Benefits of Using Nanoparticle Tracking Analysis in Particle Detection
Knowing the size distribution of individual nanoparticles offers a competitive advantage in many Industries and fields of research. Find out how Nanoparticle Tracking Analysis (NTA) instruments like the Malvern NanoSight NS300 can help you detect and size individual nanoparticles using high resolution modelling and reporting.
Why it’s important to detect the size and count of nanoparticles
The production of nanoscale materials includes use and experimentation with a wide range of substances. This brings up a range of considerations to health and safety:
- Is the research conducted safely?
- Does the production of materials pose risks?
- Is the end use of the nanoscale material suitable for the end user?
- Can the materials and associated byproducts be disposed of safely?
Therefore it’s essential that every effort is made to classify nanoparticles and assess their safety and fit for purpose. NTA instruments offer the best opportunity for researchers and scientists to gather accurate data on a range of nanoscale materials.
What are nanoscale materials?
Nanoscale materials are defined as having one relevant length of scale within the nanometer range. Quantum and surface boundary effects cause nanomaterials to exhibit different effects to their bulk counterparts. Nanoscale materials include:
- Nanotubes and nanowires
- Quantum dots
By measuring these particles with NTA instruments you can gain better insight into their size, distribution, and concentration measurements.
The nanoparticle measurement process
In NTA there is typically a five step process for tracking individual nanoparticles within a sample.
- Nanoparticle samples are prepared in a water based liquid at a typical concentration rate of between 107 – 109 parts per millilitre.
- Sample is placed in the sample chamber.
- The NTA laser illuminates the sample and dispersed light is captured by a high sensitivity microscopic camera.
- The NTA computer tracks particles and displays modelling visualisation on the screen.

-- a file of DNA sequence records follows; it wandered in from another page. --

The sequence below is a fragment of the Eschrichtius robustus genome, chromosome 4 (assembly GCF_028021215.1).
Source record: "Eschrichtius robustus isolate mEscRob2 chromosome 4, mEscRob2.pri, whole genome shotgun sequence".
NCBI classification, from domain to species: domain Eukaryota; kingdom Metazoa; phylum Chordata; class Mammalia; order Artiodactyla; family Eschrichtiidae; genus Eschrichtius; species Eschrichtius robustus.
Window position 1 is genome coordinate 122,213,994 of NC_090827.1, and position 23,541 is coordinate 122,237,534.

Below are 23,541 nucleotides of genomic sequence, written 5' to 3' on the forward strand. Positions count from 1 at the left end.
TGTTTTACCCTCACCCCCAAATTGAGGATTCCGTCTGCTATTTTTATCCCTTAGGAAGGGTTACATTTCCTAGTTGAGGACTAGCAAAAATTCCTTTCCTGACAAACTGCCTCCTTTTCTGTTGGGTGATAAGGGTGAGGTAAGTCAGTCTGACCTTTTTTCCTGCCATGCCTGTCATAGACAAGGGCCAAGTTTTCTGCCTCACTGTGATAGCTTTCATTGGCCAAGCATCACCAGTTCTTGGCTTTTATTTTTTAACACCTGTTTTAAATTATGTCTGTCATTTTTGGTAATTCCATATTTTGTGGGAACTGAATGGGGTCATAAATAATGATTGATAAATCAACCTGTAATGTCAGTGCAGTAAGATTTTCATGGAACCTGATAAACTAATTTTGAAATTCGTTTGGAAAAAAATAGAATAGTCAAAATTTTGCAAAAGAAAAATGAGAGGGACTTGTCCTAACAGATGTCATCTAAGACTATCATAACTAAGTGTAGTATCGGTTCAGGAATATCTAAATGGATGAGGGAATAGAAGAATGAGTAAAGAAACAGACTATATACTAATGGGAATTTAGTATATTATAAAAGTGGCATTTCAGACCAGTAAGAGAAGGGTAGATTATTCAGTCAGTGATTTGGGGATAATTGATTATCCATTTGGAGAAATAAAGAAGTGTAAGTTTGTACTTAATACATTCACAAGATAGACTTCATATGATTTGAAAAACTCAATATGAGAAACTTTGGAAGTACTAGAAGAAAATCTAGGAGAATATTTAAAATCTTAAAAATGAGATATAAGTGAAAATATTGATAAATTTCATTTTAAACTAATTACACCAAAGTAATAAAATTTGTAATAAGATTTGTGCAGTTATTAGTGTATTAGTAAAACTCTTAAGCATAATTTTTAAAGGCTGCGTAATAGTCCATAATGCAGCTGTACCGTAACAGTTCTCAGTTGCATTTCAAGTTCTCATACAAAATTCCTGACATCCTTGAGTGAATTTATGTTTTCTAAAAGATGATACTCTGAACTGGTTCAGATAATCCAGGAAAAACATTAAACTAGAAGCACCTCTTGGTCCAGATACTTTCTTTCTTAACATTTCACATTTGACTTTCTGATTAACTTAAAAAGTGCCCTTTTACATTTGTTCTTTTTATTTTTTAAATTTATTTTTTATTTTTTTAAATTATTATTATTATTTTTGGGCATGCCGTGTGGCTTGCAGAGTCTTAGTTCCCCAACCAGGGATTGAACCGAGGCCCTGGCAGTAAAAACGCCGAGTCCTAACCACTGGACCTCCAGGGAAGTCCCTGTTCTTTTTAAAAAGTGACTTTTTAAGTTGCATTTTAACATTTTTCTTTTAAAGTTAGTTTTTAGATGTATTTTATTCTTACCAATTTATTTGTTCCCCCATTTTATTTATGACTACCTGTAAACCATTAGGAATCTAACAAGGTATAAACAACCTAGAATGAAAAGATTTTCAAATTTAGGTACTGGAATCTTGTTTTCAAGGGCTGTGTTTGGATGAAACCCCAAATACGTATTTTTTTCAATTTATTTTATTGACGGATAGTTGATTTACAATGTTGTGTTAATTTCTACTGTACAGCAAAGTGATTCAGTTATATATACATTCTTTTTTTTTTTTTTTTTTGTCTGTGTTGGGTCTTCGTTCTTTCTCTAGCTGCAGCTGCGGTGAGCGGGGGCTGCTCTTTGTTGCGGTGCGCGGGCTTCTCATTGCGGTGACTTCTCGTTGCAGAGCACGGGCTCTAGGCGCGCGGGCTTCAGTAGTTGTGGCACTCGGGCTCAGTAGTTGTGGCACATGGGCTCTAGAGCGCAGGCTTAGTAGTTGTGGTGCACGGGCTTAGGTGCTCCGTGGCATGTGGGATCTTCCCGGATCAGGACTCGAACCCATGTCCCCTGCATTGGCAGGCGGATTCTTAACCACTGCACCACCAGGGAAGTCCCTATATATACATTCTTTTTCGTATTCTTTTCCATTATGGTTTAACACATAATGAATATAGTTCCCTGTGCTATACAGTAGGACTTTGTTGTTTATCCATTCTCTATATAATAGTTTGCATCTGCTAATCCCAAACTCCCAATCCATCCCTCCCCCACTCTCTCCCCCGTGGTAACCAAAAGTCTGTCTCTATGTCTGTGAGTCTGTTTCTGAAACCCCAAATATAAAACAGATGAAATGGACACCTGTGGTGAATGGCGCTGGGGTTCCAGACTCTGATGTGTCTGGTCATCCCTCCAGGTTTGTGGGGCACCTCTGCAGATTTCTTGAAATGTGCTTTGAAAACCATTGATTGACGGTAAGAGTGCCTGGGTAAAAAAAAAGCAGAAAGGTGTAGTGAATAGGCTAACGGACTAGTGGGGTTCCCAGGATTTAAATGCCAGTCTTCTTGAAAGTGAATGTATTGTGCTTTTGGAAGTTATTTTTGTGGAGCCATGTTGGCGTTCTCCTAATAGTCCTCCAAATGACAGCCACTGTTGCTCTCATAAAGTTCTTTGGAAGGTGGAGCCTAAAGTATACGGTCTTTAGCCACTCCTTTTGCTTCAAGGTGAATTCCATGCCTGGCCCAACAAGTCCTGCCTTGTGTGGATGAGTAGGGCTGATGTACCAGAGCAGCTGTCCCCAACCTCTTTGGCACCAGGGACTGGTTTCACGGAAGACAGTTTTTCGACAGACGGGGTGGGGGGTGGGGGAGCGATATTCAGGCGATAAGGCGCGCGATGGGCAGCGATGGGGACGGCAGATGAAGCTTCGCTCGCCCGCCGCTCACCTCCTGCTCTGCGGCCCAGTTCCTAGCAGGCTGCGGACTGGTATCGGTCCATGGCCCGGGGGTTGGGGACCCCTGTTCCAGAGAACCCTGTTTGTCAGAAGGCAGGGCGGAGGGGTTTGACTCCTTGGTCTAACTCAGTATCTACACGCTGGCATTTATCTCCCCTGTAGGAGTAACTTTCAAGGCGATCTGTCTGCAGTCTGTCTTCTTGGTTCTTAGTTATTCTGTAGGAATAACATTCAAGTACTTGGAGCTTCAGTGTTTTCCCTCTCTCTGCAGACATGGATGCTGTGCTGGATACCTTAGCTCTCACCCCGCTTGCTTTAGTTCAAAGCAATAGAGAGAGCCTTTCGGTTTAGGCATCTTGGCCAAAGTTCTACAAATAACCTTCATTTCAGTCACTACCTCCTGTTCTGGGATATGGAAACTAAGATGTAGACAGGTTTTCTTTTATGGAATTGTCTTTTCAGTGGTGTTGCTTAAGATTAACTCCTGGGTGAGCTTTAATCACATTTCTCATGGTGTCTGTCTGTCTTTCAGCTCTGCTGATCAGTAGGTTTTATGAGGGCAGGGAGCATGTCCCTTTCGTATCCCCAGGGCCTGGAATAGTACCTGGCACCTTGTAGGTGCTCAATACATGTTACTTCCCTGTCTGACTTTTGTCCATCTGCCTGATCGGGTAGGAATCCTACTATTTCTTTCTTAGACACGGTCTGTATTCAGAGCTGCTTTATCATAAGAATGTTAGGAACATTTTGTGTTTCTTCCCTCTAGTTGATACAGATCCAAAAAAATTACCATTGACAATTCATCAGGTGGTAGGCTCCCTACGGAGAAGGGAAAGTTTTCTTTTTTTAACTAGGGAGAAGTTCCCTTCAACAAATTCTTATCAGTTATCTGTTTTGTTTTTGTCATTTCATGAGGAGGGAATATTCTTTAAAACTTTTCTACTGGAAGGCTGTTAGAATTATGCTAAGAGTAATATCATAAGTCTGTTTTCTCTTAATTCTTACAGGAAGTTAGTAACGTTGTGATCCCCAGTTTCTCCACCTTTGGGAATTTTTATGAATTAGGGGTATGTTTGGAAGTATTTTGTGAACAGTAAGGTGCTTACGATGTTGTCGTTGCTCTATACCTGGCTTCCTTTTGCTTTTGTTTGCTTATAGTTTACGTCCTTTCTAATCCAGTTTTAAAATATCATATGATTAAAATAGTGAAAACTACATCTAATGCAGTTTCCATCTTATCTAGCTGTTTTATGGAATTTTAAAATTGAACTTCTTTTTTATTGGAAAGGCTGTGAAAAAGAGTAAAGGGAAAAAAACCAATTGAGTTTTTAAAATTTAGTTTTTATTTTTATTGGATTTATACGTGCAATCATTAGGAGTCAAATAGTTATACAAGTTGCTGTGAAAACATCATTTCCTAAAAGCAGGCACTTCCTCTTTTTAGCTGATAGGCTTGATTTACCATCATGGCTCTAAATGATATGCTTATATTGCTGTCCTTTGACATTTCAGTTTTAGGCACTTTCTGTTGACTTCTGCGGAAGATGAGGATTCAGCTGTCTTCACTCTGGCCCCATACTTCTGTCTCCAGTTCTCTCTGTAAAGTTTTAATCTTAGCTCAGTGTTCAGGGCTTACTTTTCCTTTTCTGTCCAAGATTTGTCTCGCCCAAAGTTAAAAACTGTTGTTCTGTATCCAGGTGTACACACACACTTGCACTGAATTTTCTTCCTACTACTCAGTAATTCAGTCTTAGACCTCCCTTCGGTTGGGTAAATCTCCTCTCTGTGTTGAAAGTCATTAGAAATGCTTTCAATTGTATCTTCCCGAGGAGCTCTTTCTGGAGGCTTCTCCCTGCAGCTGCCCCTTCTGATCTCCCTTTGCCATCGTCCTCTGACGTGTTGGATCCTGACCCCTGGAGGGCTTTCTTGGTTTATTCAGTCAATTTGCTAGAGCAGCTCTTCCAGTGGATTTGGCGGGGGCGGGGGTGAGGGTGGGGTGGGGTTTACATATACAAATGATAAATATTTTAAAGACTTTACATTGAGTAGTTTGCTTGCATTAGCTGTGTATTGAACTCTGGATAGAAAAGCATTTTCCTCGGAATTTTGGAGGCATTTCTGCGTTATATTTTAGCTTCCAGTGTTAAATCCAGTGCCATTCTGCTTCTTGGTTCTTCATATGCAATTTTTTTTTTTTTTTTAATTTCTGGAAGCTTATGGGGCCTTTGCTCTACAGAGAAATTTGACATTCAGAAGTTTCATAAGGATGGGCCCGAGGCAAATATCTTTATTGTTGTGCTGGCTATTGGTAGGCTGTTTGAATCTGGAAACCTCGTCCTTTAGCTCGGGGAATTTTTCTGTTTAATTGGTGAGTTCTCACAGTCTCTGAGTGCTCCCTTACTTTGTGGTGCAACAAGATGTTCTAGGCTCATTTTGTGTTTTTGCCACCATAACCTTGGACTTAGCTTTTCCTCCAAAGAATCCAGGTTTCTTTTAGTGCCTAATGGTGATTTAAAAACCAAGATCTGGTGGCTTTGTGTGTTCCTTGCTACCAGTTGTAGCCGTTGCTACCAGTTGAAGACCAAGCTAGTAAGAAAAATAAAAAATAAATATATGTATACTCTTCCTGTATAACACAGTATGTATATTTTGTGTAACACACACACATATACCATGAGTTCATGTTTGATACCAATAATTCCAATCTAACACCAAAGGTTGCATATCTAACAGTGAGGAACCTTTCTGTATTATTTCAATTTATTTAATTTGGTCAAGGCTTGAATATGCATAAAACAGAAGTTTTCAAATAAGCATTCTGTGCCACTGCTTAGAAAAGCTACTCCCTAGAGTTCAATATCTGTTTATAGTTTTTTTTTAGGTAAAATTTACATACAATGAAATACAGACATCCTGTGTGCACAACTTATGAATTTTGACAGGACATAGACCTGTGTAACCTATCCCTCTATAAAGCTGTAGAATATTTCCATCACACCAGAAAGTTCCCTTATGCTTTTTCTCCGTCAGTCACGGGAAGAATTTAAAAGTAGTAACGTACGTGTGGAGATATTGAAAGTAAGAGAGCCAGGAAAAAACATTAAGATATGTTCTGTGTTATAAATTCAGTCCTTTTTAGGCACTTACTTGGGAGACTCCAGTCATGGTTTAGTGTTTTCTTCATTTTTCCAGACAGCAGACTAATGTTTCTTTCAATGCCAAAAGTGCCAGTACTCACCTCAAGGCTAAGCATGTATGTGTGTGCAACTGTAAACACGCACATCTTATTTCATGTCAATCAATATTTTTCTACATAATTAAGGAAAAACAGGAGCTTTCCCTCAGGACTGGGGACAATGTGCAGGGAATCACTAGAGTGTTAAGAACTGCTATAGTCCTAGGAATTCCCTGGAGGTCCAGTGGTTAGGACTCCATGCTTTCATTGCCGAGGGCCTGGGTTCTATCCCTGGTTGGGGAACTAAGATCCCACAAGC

- This ‘recording’ can then be analysed with a range of outputs.
Nanoparticle Tracking Analysis output
NTA instruments like the Malvern NanoSight NS300 can automatically track a range of different sized particles simultaneously, with frequency size distributions combined with supplementary data on light scattering intensity to design 3D plots of the size and number of individual nanoparticles. Results can also be exported as spreadsheets.
Features of Nanoparticle Tracking Analysis
NTA instruments are the most feature rich devices for nanomaterial measurement of individual particles and size distribution. Features include:
- High resolution particle sizing, per particle
- Live particle scattering suspension view
- Particle count and concentration measurements
- Sphericity and aspect ratio
- Electrophoretic mobility and zeta potential measurement
- Measuring down to 10nm, depending on the material
Applications of Nanoparticle Tracking Analysis instruments
NTA instruments are seeing a high adoption rate worldwide. Between 2006 and 2011 over 300 systems were installed, with 180 peer reviewed open papers published in the same time frame. Today there are well over 5,000 scientific publications according to Google Scholar. Malvern recently published a book “Nanoparticle Tracking Analysis – A review of the first 1,000 reports of applications and usage of NTA“ which discusses the technology and the applications to which it has been applied.
The fields to which NTA instruments have been applied are wide ranging:
1. Protein aggregation with Nanoparticle Tracking Analysis